The UW System was interested in participating in the MHEC insurance program, but Ruth Anderson, assistant vice president for procurement, said the Department of Administration wanted the university to remain pooled with other state agencies in a self-insurance program.
Other colleges and universities, such as the University of Minnesota, have been granted authorization from their states to participate in the MHEC insurance program, Isaak said.
Several UW campuses also now participate in MHEC’s Midwest Student Exchange Program, which makes it possible for students to attend college in other states at competitive tuition rates when space is available. Isaak said the program is designed to allow colleges and universities to offer opportunities for access that benefit both students and institutions. Over 12 years, 17,000 students in seven states have participated in the exchange program. The Board will review Wisconsin’s first year of participation in the program at its December meeting.
Isaak also described MHEC’s newest initiative, called “e-Transcript,” which allows MHEC public and private high schools and colleges to efficiently provide student transcripts at reduced costs to students and institutions. Before the launch of this program, the process to provide student transcripts was still largely on paper, Isaak said.
Isaak said MHEC also sponsors regional conferences where representatives of colleges and universities can share ideas about the future of higher education, and the role of colleges and universities in developing a state’s workforce.
John Kerrigan, a Wisconsin MHEC Commissioner and Chancellor Emeritus of UW-Oshkosh, noted that MHEC’s goals are a good fit for the UW System.
“The whole focus is what we can do better for our students,” Kerrigan said. “We have to use MHEC more in a cooperative endeavor,” he said.
In other business, the committee:
- Reviewed a report from the UW System Office of Operations Review and Audit about student academic performance standards in the contracts of athletic coaches at UW campuses;
- Accepted a report on serving adult students in the UW System using state budget appropriations;
- Learned that the Board will consider in November a budget reduction plan for the 2007-09 biennium, following instructions from the Department of Administration; and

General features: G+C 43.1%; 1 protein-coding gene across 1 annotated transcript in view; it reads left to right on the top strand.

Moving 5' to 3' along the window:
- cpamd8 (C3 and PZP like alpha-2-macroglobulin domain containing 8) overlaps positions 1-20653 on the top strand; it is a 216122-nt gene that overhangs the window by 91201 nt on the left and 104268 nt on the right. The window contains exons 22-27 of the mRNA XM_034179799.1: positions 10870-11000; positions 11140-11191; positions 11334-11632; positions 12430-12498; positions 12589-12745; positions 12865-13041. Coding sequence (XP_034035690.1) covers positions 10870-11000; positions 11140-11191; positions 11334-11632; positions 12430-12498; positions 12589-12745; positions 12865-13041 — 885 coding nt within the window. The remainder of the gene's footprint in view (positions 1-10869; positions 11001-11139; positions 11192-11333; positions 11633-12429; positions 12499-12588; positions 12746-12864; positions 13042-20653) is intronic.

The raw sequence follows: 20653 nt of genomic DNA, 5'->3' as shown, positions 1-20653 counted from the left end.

- Heard an update about voting results on UW System Trust Funds.
Education Committee: Remedial education helps UW students succeed
Students who complete remedial education requirements are more likely to succeed than students who do not, the Board’s Education Committee learned Thursday.
Sharon Wilhelm, UW System interim associate vice president in the Office of Policy Analysis and Research, presented a host of data on the performance of students who require remedial math or English classes upon arriving at a UW System campus, the reasons students may require remediation, and programs already in place on UW System campuses to provide these students with the proper instruction.
UW System data show that, although the need for remediation among UW System students has risen in recent years, it is still significantly lower than the need for remediation in 1990. Wisconsin is below the national average in terms of the percent of students in Wisconsin require remediation.
Overall, Wilhelm reported, UW System campuses have been able to retain students who complete remediation about as well as students who entered college in no need of any remediation.
UW-Milwaukee Chancellor Carlos Santiago reminded members of the Education Committee that outside factors, like the policies of individual school districts and a UW System campus’s specific recruitment and admissions practices, contribute heavily to the need for remediation among some students.